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Can a Logic Analyzer be used for video capturing

Discussion in 'Electronic Design' started by [email protected], Mar 16, 2005.

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  1. Guest

    Ive been looking at a couple of usb logic analyzers, but it occured to
    me, is it feasible to also use it as a slow video capture?

    How can I determine if its fast/deep enough to capture a full frame of
    digital data going out to a dac for rs-170? Is there a formula?


    USBEESX: 8 Channel, Signal Generation Capability, i2c/spi monitor, 24
    Msps$295: http://www.usbee.com/comp.html
    LogicPort: 34 Channel, No Signal Generation Capability, $380:
    http://www.pctestinstruments.com/

    Ben
     
  2. Robert Baer

    Robert Baer Guest

    The function of a logic analyzer is totally different and "alien" to
    video capture, that it begs the question as to what you know about
    electronic equipment (at minimum).
     
  3. Nico Coesel

    Nico Coesel Guest

    A logic analyzer is perfectly suitable for reading an ADC output. If
    the LA allows to save the captured data (and even better, control
    triggering), you can use it to capture anything digital. I've used a
    Tektronix DAS9200 to capture data from an ADC while being controlled
    by a VB application.
     
  4. mike

    mike Guest

    Of course it can store the output of an A/D converter. Emphasis on the
    slow. If you put an A/D in front of a logic analyzer, you get a DSO.
    Length of time you want to capture / sampling rate = memory depth

    So, the answer to your question is yes, but doing anything useful is
    unlikely.
    mike


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  5. Bob

    Bob Guest

    I think, rather, it raises the question whether or not you know what "begs
    the question" really means.

    Bob
     
  6. Rich Grise

    Rich Grise Guest

    That's running rampant these days. I can't think of a single time in the
    last five or ten years that I've heard _anyone_ use that expression
    properly - they _all_ use that same wrong meaning.

    They should at least say, "begs _for_ the question."

    Ah, well, as The Good Doctor said, "Against stuipdity, the gods themselves
    contend in vain."

    Thanks,
    Rich
     
  7. Nial Stewart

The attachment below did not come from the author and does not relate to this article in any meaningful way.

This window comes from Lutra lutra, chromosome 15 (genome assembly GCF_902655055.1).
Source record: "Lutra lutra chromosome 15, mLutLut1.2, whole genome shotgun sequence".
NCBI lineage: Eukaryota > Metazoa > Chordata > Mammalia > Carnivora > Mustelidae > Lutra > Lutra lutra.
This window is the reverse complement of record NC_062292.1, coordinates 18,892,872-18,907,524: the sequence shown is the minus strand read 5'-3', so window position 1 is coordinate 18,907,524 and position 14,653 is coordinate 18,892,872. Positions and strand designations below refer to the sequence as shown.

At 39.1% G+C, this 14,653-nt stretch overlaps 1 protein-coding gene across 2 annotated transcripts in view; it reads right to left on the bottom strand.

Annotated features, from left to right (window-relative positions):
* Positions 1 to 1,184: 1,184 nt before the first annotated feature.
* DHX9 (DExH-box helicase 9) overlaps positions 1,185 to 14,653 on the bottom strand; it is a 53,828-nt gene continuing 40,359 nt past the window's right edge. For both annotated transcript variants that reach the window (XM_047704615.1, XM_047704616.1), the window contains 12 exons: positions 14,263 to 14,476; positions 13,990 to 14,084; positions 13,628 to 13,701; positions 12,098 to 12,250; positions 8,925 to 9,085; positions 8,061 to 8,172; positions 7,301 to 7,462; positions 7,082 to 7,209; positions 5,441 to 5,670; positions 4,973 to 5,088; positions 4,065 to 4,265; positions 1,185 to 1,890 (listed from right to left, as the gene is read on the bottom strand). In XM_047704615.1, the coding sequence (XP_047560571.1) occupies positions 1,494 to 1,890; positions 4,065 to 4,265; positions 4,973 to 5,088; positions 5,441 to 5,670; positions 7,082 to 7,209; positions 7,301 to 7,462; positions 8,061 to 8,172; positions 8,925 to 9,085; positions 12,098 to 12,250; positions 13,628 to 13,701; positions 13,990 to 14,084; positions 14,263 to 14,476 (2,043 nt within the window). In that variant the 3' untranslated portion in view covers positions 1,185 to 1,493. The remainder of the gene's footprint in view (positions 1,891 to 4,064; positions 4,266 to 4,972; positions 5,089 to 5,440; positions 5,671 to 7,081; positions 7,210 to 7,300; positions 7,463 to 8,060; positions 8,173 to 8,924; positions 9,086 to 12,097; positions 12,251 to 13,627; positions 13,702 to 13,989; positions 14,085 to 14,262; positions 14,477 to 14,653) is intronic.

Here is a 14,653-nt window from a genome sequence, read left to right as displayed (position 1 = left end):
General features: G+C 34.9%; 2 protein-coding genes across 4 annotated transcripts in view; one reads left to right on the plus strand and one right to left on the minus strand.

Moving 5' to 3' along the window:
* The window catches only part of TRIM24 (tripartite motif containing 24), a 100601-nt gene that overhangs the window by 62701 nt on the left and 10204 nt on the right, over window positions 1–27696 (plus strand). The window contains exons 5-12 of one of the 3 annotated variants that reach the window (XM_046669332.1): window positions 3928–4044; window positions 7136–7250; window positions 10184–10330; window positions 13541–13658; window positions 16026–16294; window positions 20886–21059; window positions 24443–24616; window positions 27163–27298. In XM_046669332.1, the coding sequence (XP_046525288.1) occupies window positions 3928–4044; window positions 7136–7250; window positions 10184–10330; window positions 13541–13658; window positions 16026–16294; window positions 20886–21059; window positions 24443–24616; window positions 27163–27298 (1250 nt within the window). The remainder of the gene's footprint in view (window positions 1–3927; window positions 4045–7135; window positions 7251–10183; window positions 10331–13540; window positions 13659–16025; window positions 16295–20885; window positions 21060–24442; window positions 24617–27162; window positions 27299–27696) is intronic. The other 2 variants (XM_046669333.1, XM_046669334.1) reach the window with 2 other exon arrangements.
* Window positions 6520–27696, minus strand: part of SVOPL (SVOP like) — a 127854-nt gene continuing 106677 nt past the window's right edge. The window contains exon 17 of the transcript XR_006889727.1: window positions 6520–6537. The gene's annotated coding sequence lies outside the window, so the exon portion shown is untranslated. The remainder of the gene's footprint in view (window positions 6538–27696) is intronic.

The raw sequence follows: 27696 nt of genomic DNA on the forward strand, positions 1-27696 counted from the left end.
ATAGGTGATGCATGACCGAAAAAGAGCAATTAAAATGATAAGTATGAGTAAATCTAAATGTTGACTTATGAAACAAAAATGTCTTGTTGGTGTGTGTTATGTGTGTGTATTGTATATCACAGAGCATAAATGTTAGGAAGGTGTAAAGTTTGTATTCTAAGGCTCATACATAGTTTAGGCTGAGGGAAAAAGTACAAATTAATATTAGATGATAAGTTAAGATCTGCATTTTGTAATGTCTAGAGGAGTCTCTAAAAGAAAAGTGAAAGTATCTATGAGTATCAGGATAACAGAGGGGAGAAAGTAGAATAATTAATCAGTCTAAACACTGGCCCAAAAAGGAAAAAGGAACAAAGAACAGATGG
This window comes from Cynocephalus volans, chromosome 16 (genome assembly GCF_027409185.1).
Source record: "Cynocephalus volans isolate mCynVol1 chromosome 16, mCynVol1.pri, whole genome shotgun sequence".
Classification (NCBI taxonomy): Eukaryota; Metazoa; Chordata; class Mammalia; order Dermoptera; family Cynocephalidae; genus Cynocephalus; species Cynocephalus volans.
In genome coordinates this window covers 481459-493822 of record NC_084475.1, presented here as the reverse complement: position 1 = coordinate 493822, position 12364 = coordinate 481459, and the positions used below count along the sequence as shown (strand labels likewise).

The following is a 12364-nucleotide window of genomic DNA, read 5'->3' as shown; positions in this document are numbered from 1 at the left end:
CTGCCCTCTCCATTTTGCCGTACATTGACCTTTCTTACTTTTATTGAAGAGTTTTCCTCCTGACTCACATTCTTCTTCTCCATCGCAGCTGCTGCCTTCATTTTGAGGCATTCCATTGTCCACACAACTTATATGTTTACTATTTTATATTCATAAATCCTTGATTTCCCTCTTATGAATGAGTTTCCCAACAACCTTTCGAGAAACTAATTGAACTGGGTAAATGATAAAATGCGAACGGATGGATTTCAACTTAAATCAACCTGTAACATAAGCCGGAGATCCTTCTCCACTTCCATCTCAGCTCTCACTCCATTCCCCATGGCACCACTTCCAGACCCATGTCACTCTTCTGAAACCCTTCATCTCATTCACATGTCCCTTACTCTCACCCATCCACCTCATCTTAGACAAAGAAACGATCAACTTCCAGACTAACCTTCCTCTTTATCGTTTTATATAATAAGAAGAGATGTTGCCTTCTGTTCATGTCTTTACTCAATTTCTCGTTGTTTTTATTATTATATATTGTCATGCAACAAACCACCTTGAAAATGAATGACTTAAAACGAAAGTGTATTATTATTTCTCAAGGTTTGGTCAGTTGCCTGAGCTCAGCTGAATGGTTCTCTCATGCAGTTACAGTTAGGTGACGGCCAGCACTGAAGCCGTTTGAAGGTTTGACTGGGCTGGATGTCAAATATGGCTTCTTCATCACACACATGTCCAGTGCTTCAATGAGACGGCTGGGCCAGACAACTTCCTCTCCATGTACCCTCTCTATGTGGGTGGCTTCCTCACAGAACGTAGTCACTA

Nial Stewart Guest

    They should at least say, "begs _for_ the question."

    A bit like when Americans (mostly) say "write me", then they
    mean "write to me".

    How was the 'to' dropped?

    Nial.
     
  8. xray

    xray Guest

    It's easy do.

    How about the expression "ring me" or "ring me up"? Does that bother you
    too? If you can ring me then I don't see why I can't write you.

    As long as we are asking pointless questions, what's up with Worcester?
    Was it a case of an odd spelling choice at the beginning, or did
    pronunciation evolve over time?
     
  9. Jim Thompson

    Jim Thompson Guest

    It's there. We 'mer'cans have just learned to mumble like Brits ;-)

    ...Jim Thompson
     
  10. I read in sci.electronics.design that xray <>
    The latter. The 'cester' part is from Latin 'castra' - a (military) camp
    or the later Romano-British and then Saxon 'ceaster' - a fortified
    settlement.

    I couldn't find the original British (Celtic) or Roman name of the place
    with Google, but it's probably there somewhere. It wasn't a very
    important Roman camp.

    Many of these irregular geographical pronunciations date from the 12th
    and 13th centuries, when English was under very strong Norman French
    influence. But some are actually survivals of earlier place names.
     
  11. Paul Burke

    Paul Burke Guest

    John Woodgate wrote:

    Hwicwara-ceaster- the 'chester' of 'Hwic wara'- the people of the Saxon
    tribe Hwicce. Reduced in pronunciation to Hwic- waracester, then the
    prefix dropped. This tribe's territory extended over much of central
    England, and left many other names, notably the rather lovely and
    mysterious Wychwood. The name Hwicca could be actually Brythonic rather
    than Saxon, meaning 'forest people'.
    One of the best was Shropshire, which the Normans minced to Salop, being
    unable to negociate the consonant cluster. When the European
    parliamentary constituencies were created, the one covering the area was
    named Salop, which caused much mirth among their French speaking
    colleagues ('salope' is 'bitch').

    Paul Burke
     
  12. In the sense of 'shrew' or 'termagant', rather than 'dog ma'?
     
  13. My dogma got run over by my karma.

    %-}
     
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